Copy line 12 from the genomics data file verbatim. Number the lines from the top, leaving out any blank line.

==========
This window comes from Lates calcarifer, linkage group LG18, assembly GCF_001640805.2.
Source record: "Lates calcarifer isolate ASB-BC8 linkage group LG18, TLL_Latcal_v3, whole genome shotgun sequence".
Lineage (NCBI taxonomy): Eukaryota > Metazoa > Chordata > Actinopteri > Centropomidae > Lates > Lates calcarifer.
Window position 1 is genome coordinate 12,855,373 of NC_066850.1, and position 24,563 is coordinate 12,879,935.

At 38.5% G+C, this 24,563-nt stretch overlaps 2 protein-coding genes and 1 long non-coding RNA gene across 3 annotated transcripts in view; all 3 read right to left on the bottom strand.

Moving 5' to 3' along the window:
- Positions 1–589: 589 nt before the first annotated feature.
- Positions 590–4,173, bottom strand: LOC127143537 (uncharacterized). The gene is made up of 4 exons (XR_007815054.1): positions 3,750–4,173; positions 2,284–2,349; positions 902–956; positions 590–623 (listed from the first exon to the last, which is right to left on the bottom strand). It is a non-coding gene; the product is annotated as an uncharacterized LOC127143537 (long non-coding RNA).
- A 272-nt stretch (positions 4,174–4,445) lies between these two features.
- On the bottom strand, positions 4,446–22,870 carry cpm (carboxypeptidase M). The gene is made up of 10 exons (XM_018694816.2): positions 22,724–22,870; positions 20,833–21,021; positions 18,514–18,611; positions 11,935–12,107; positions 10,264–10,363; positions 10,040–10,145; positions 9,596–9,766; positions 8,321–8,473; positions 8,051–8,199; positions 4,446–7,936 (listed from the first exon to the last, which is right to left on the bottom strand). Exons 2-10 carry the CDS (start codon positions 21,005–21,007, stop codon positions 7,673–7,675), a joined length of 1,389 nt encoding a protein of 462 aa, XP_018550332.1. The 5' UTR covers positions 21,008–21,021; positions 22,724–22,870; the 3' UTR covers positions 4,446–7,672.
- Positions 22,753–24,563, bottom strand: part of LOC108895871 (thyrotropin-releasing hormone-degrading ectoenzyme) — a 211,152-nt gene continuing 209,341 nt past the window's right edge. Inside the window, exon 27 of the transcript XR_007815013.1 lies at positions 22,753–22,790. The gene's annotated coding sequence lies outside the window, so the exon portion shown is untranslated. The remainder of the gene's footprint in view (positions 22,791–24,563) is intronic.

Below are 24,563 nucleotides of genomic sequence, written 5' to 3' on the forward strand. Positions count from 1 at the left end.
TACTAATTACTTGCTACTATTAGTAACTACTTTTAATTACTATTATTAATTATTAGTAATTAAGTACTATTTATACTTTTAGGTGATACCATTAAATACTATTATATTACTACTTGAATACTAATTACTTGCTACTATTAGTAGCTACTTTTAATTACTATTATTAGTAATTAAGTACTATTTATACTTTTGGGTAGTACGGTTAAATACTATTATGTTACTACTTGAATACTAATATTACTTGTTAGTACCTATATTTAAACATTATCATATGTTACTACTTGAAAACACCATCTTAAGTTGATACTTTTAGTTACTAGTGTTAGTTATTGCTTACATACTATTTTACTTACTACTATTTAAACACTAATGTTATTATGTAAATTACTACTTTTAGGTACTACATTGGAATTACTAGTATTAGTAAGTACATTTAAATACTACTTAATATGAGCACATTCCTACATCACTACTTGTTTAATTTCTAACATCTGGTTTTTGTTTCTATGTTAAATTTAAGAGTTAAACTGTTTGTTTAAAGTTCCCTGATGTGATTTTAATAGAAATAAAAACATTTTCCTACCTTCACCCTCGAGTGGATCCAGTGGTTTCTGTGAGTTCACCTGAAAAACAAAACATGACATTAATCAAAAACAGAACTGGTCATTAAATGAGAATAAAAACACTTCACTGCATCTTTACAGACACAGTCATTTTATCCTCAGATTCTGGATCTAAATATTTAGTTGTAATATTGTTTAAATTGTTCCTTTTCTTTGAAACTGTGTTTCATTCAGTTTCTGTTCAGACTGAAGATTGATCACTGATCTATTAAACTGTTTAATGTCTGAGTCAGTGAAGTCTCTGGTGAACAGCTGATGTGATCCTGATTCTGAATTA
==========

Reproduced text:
Below are 24,563 nucleotides of genomic sequence, written 5' to 3' on the forward strand. Positions count from 1 at the left end.